Melbourne City, and the Joyce of Arzani

How has Melbourne City coach Warren Joyce helped Daniel Arzani flourish?

Despite being Australia’s ‘bling’ club, Melbourne City have somewhat flown under the radar this season.

They have been efficient if not spectacular, finishing a respectable third in Warren Joyce’s first regular season at the club, and now securing progress to a semi-final against Newcastle Jets after a 2-0 win over Brisbane Roar.

The nature of that preliminary final victory was somewhat representative of City’s overall season, and their tactical approach.

Joyce was focused primarily on organisation and structure, typified by his use of two centre-backs (Osama Malik and Michael Jakobsen) in midfield. In the first part of the season, the focus was on being hard to break down. The side defended in a disciplined 4-4-2 shape, pressed as a unit and defended collectively. That suited players like Stefan Mauk and Nick Fitzgerald – hard-working, functional attackers who could do the defensive duties first, and provide some attacking ability second.

Over time, City have become steadily more forward-thinking, but still in that same vein of organisation and structure.

Their usual attacking pattern, for example, involved the central midfielders rotating into wide areas, the full-backs moving higher and the wingers coming inside – effective nonetheless, but more about clear roles and tasks rather than creativity and inspiration.

That is possibly why the emergence of Daniel Arzani has been particularly thrilling. If City are straight lines, Arzani is a wriggle and a curve. His ability to dribble past defenders is sensational, and was key to City’s semi-final win.

On the right-hand side, up against Ivan Franjic, who was determined to stick tight and prevent him from facing forward, Arzani constantly got into dangerous attacking positions with a clever turn of pace. He was often able to dribble past Franjic’s pressure, and get to the byline to deliver cutbacks into the penalty area.

He was City’s main source of creativity, and it was only through a combination of poorly timed runs from other attackers into the box, and some inconsistent finishing, that the home side did not take the lead earlier.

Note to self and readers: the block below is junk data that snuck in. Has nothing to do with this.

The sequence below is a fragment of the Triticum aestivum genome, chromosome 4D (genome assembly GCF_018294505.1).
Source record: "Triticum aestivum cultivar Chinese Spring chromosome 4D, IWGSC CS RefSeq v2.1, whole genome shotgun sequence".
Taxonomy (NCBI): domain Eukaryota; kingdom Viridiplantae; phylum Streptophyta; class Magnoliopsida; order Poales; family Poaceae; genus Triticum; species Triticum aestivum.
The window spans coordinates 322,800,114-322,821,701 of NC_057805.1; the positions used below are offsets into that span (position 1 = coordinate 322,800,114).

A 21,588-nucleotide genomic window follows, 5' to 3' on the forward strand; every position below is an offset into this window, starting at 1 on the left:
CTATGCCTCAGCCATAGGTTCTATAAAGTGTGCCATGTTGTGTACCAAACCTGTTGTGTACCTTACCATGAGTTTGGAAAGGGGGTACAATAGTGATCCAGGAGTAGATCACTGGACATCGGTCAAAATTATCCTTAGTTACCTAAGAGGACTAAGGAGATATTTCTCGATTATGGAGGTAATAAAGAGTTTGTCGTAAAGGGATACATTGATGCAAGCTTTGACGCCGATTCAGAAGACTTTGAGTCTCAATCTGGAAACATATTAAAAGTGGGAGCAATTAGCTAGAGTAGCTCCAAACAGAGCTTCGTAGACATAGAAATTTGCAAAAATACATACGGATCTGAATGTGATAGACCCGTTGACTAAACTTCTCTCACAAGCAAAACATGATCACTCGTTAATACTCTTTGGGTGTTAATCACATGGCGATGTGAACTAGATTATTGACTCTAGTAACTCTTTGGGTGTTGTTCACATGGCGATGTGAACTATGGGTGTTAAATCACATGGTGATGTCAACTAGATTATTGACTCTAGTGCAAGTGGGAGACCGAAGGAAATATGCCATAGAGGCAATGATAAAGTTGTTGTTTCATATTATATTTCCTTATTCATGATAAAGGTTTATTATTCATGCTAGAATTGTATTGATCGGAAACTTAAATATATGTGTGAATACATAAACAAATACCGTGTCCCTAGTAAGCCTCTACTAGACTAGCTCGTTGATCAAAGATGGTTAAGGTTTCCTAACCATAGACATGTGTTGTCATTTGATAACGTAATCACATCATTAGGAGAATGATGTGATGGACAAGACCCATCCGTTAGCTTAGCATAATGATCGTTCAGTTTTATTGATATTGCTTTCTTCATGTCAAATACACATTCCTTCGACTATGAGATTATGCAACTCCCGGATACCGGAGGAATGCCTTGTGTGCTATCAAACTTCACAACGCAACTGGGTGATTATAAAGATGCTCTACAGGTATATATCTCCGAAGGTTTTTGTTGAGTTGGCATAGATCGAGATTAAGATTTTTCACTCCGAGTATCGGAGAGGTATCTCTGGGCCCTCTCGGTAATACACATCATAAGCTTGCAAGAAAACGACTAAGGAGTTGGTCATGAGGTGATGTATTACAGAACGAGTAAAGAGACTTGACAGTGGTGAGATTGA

Arzani has provided an x-factor that might otherwise be missing in Joyce’s general cagey gameplan. While the additions of Oliver Bozanic and Dario Vidosic have provided more of an attacking spark, and the use of Luke Brattan as the sole holding midfielder at the base of the midfield triangle is similarly encouraging, their overall system emphasises moving the ball slowly from one side to the other, ensuring that players are in position to stop a counter-attack if the ball is turned over.

There is, of course, nothing fundamentally wrong with this, as Joyce is entitled to play however he thinks gets the best out of his squad, but it does mean Arzani is key to breaking teams down – particularly opponents that are similarly focused on stayed organised, as Brisbane were.

What is encouraging is that Joyce seems to be spurring Arzani on to perform better each week.

Unlike other talented youngsters, who often have a breakthrough season, Arzani improves with his dribbling each week – making better decisions about when to take players on, and becoming more effective with his repertoire of skills. Additionally, he’s learning to combine effectively with other attackers, with one particular combination with Bruno Fornaroli inside the box leading to an excellent chance in front of goal.

There is also a noticeable difference in his physique, which has given him the strength to compete and last longer in games.

That is the benefit of having an experienced hand like Joyce in charge. He knows how to push young players to improve, and has helped create an environment at City that gives players both the responsibility to be professional, but also the tools to succeed, with Nathaniel Atkinson another beneficiary of this.

City have not been spectacular, but they didn’t necessarily need to be to achieve success this season.

Yet there remains the nagging feeling City can still improve. They remain reliant on the individual qualities of their star attackers to score goals. It also feels like we should expect a side with their resources to be more entertaining.

In spite of this, Warren Joyce has created a solid, robust team that can compete consistently in the league. It remains to be seen if solid and robust, garnished with an Arzani, is enough to achieve major success.

By Tim Palmer

Tim is a football coach, writer, analyst and sports scientist. He is currently Assistant Technical Director, Head of Player Development & Video and a coach at NWSF Spirit, as well as working with the Pararoos. Previously, he has worked as an analyst with the Socceroos, and in the A-League.

1 Comment

[…] If Kruse doesn’t start, it will be because Daniel Arzani has done enough to convince Van Marwijk to roll the dice. This is Australia’s genuine x-factor – the player who can provide something highly unique and with the ability to light up the tournament. Only breaking out in the second half of the A-League season at Melbourne City (few in Australia would have known who he was before 2018), he is an electric dribbler, always confident to go into 1v1s and take risks. […]

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